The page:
What is a cover letter and what should it include?

What is a cover letter?

 A cover letter is a supporting document that you send alongside your CV when you apply for a job. Rather than talking about the specific qualifications and work experience that you have. This is the chance to highlight what personal traits, interests, and characteristics make you a good fit for a role.

It’s also a great opportunity to reach out and add a human touch during what can be a fairly robotic process. This can be really important in roles where you know you’re going to face a lot of competition and want to stand out from the crowd.

The best way to structure a cover letter

 At the core of any good cover letter is a solid and easy-to-read structure. No matter what kind of industry you’re applying to, you need to address certain core themes in order for a cover letter to flow and have the impact you want.

The most important elements to include are:

Your contact details

It’s important to remember that this is a section for contact information rather than personal details. While you’ll need to include your name and current profession, there’s no need to add things like your location, age, or any kind of personal (non-professional) contact details.

You should include your full name, phone number, and professional email address, and if you have a well-maintained LinkedIn profile relevant to your professional background, you may include the link.

There’s no need to include your home address or links to personal social media profiles unless they are professionally focused or relevant to the job.

The hirer’s details

Where possible, clearly mark your cover letter as being addressed to the hiring manager. Include all of the details you have to hand of the manager and the company you’re applying to.

Begin by addressing the hiring manager by their full name. If you’re unsure of the gender or formal title, use a generic salutation such as “Dear Hiring Manager.”

Adding the date on which you’re submitting your application helps to create a timeline for the hiring manager and indicates your promptness in responding to the job posting.

The opening

The first paragraph is your opportunity to grab the hiring manager’s attention. You should make this part as specific to the role as possible.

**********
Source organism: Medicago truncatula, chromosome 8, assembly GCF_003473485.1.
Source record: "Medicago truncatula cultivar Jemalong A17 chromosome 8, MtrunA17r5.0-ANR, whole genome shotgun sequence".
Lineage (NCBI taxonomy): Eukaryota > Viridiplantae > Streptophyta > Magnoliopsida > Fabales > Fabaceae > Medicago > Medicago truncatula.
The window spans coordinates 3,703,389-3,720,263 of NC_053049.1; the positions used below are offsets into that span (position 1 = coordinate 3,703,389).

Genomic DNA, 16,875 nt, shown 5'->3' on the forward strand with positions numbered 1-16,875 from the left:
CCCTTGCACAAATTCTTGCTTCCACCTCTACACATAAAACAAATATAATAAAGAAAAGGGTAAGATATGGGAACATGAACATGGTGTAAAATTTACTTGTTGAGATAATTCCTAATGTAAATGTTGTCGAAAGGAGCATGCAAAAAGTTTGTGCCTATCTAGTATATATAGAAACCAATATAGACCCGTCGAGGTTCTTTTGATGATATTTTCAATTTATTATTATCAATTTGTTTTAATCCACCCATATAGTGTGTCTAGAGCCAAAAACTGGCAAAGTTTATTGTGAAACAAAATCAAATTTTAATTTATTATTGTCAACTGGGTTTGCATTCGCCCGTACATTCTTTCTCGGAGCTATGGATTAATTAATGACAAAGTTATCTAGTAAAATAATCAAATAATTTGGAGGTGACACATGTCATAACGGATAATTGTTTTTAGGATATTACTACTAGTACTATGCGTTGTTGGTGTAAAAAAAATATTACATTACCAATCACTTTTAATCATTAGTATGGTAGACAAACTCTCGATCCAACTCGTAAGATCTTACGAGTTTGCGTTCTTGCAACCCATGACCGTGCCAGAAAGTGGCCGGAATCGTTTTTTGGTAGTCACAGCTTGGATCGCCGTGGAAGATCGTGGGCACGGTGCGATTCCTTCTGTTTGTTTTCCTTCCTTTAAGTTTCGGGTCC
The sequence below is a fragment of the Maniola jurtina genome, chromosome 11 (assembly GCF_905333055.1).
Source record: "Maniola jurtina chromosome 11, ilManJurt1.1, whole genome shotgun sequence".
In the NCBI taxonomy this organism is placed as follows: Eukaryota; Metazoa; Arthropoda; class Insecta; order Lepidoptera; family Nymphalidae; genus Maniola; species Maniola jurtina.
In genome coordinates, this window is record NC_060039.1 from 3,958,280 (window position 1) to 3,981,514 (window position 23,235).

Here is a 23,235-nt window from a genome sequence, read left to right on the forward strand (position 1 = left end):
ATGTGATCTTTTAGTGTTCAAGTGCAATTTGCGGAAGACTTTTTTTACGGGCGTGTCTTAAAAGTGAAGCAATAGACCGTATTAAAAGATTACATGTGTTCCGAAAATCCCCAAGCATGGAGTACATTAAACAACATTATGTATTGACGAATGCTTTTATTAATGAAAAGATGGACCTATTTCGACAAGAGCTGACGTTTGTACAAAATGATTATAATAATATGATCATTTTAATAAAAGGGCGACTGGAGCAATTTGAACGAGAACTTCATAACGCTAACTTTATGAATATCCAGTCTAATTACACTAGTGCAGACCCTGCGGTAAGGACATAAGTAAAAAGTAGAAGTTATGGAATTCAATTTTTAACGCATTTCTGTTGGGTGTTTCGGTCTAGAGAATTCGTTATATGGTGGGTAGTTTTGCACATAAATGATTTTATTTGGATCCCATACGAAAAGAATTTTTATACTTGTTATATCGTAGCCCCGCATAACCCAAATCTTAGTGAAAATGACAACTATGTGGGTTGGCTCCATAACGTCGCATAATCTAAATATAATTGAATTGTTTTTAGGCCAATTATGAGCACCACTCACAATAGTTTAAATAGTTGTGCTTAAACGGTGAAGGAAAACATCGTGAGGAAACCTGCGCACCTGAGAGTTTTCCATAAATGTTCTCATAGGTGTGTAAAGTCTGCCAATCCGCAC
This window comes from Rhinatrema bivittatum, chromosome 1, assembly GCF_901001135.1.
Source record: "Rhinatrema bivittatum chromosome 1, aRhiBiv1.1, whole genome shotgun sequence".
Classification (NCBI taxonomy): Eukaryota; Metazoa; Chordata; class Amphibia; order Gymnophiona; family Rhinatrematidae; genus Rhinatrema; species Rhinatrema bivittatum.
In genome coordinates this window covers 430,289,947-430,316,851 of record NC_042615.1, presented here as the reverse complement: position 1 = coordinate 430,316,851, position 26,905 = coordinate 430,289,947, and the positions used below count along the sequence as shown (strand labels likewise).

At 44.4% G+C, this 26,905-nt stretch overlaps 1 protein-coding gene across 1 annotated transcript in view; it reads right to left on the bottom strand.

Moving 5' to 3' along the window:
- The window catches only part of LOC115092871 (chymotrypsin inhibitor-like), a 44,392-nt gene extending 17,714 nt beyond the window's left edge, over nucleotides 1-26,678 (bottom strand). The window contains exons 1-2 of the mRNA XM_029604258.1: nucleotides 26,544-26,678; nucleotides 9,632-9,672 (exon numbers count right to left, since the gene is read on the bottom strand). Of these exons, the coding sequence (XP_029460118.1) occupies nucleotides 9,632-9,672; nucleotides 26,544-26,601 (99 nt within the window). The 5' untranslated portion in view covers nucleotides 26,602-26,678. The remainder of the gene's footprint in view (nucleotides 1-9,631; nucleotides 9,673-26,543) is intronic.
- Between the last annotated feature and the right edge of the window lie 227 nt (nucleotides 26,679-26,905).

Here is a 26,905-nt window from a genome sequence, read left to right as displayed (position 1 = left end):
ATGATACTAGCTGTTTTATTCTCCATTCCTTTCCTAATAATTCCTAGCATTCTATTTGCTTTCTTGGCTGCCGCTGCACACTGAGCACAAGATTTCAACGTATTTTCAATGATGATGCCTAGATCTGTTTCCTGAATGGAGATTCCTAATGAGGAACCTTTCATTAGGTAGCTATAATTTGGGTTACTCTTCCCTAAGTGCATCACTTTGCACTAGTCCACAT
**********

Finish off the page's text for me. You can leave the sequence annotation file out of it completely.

Clearly state the name of the company you’re applying to. This emphasises your attention to detail and will ensure that your application is correctly routed.

Briefly mention where you found the job posting, and try to include concrete examples of where you’ve succeeded in a similar industry or position in the past.

Keep the opening paragraph concise, engaging, and tailored to the specific job and company you’re applying to.

The main body

The main body of your cover letter is your opportunity to expand on your qualifications and experiences and emphasise your suitability for the role.

Mention what attracted you to the position and how it aligns with your career goals.

Analyse the job advertisement to identify the specific experiences and personal traits the company is looking for in a new hire, and tailor your letter to align with these requirements.

Incorporating keywords from the job description is the best way to ensure that you pass through the applicant tracking system (ATS).

The objective is to tick as many boxes as possible by providing truthful and valuable information about yourself.

A closing statement

The final paragraph of your cover letter is your opportunity to leave a lasting impression and prompt the employer to take the next step.

Begin by expressing thanks for considering your application.

Thank the employer for their time and attention.

Reiterate your enthusiasm for the position and the company, and clearly state your interest in moving to the next stage of the hiring process.

Remember, this is your last chance to make a compelling case for why you should be considered for the job, so make it impactful and action-oriented.

The sign off

The sign-off of your cover letter is a crucial element, as it leaves a final impression on the employer.

Use a formal and professional closing such as “Sincerely,” “Best Regards,” or “Yours Truly.”

If you have communicated with the employer during the application process, consider using a slightly more personalised closing, such as “Looking forward to the opportunity” or “Eagerly awaiting your response.”

Always include your full name below the closing to ensure a professional and complete sign-off.

 Additional tips
  •  Tone – Maintain a positive and polite tone throughout.
  • Length – The entire length of your cover letter should be roughly one size of A4 paper. If you find yourself writing more than that, see where you can refine it. Avoid the risk of overwhelming the reader with unnecessary details. Maintaining a concise cover letter ensures your information is impactful and easy to digest amidst a potentially vast pool of applications.
  • Avoid clichés – Steer clear of clichés and generic phrases. Instead, use concrete examples and specific language to showcase your qualifications and achievements.
  • Handwritten signature -If you’re sending a physical cover letter, leave space for a handwritten signature above your typed name. A handwritten signature adds a personal and human touch to your cover letter, creating a sense of authenticity and individuality. It can also help you stand out and show that you took the time to physically sign the document.
  • Proofread – Before finalising your cover letter, double-check for any spelling or grammatical errors.